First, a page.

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 Salmon prepare to spawn as wet weather helps restore flows in south west rivers

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David Harvey


Male Posts : 5376
Join date : 2010-01-21
Age : 102
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PostSubject: Salmon prepare to spawn as wet weather helps restore flows in south west rivers   Mon Dec 19, 2011 11:11 pm

The wet weather has been bad news for Christmas shoppers, but couldn't have come at a better time for salmon and sea trout returning to the region's rivers.

After one of the driest years on record, flows in many of the region’s rivers have been exceptionally low making it difficult for salmon and sea trout to migrate upstream to spawn.
Thankfully, the recent wet spell has co-incided with the time of year when the Atlantic Salmon has only one thing on its mind – sex! Throughout December adult fish battle their way upstream to reach spawning grounds in the headwaters of our rivers.
On arrival, female salmon lay their eggs in riverbed gravels known as ‘redds’ where the eggs are immediately fertilised by a male fish. These spawning grounds are carefully monitored by the Environment Agency to gauge the breeding success of salmon on rivers including the Fowey and Camel in Cornwall, Tamar, Dart, Exe and Teign in Devon and the Avon, Frome and Stour in Dorset.
The Agency and its partners help boost salmon and sea trout stocks by installing fish passes and removing barriers and obstacles on rivers to make it easier for salmon to make their annual migration upstream.

It recently carried out a ‘Dam Buster’ operation on Dartmoor to remove a weir that had been a serious obstruction to salmon migrating to the headwaters of the River Taw. Normal dismantling methods were ruled out because of the remote location and difficulty getting heavy equipment to the site, so the weir was removed in a controlled explosion. The scheme was carried out by the Agency in partnership with the Westcountry Rivers Trust.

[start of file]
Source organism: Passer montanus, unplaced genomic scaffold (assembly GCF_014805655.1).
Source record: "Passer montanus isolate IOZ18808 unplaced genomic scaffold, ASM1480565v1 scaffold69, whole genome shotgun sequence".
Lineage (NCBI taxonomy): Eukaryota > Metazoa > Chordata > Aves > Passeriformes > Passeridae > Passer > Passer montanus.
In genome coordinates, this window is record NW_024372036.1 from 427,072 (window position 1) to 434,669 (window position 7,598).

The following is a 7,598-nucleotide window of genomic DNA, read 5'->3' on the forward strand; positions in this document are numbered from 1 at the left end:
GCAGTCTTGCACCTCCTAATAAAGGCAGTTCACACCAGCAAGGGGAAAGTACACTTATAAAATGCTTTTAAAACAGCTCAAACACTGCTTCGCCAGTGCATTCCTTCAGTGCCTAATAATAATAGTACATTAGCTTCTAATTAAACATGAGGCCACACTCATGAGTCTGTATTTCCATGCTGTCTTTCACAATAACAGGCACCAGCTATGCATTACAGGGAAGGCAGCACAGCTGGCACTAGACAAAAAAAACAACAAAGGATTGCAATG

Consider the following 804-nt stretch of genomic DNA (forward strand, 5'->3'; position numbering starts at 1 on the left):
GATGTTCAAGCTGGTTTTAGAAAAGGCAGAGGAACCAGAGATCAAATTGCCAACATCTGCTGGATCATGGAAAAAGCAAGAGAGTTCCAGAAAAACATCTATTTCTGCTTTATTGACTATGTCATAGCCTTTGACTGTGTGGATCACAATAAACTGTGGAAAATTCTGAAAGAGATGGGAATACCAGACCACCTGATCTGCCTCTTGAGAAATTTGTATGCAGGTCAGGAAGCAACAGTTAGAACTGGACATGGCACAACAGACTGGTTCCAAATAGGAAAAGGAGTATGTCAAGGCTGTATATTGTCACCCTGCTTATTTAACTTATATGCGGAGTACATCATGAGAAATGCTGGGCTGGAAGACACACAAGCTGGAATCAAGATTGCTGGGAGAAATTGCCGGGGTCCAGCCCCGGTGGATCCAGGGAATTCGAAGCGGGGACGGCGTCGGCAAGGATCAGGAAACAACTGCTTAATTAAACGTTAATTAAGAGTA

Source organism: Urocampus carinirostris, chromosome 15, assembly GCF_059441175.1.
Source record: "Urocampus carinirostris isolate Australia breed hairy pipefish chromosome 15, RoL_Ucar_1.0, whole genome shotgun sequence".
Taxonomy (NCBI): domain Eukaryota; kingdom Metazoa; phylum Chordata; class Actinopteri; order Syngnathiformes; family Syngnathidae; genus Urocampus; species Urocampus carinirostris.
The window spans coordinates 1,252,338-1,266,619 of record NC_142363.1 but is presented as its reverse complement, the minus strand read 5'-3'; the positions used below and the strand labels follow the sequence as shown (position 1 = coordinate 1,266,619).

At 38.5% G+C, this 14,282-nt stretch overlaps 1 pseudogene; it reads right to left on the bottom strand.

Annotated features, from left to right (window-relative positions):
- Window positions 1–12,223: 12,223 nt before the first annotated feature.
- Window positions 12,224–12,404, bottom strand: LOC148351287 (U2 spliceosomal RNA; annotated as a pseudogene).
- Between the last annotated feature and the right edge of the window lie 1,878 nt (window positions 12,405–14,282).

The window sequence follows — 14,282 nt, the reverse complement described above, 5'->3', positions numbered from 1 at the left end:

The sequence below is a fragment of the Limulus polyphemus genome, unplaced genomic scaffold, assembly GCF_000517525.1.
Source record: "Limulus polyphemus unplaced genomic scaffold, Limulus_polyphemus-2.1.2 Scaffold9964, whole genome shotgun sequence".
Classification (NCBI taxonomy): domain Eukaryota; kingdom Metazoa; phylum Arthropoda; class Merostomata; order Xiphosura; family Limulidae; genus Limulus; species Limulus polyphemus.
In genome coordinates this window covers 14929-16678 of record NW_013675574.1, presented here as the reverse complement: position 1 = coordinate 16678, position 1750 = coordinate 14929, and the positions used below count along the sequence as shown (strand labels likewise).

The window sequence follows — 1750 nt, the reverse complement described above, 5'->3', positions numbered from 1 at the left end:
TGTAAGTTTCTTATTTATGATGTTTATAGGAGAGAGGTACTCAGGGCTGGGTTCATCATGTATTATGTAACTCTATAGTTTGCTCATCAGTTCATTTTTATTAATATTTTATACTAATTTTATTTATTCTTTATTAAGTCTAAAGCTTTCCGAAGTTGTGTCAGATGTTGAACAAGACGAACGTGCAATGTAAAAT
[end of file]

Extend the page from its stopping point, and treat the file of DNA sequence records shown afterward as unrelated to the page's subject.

The Agency also recently completed a new fish pass at Wire Hatches near Salisbury. The improvement means it is now possible for salmon to spawn in two separate branches of the Hampshire Avon. Previously they could only migrate up one.
Pictured is a fine male salmon leaping over a weir on the Hampshire Avon. The fish, weighing around 18lb, was photographed by Environment Agency fisheries officer Chris Gardner, who was checking local rivers for signs of fish movement when he captured this stunning image.

‘I noticed a lot of fish jumping at one particular fish pass so picked up my camera and took a series of photos in quick succession. One shot caught the moment a large salmon came leaping up over the pass. It was a spectacular sight,’ said Chris.

‘Conditions have become difficult for migratory fish because it has been so dry. The recent rain has arrived just in time and given the fish a temporary reprieve. It is very satisfying to see mature salmon migrating up a river to spawn and know we are helping them on their journey by removing obstacles and putting in fish passes.’ 
‘Salmon and sea trout are important species in the South West and are indicators of good water quality. They help us monitor the health of our rivers and make a very welcome and valuable contribution to the local economy,’ said Simon Toms, the Agency’s Senior Fisheries Technical Specialist for the region.
Salmon are especially vulnerable to poachers at this time of the year. Anyone seeing suspicious activities on our rivers is advised to call the free Environment Agency 24-hour hotline 0800 80 70 60


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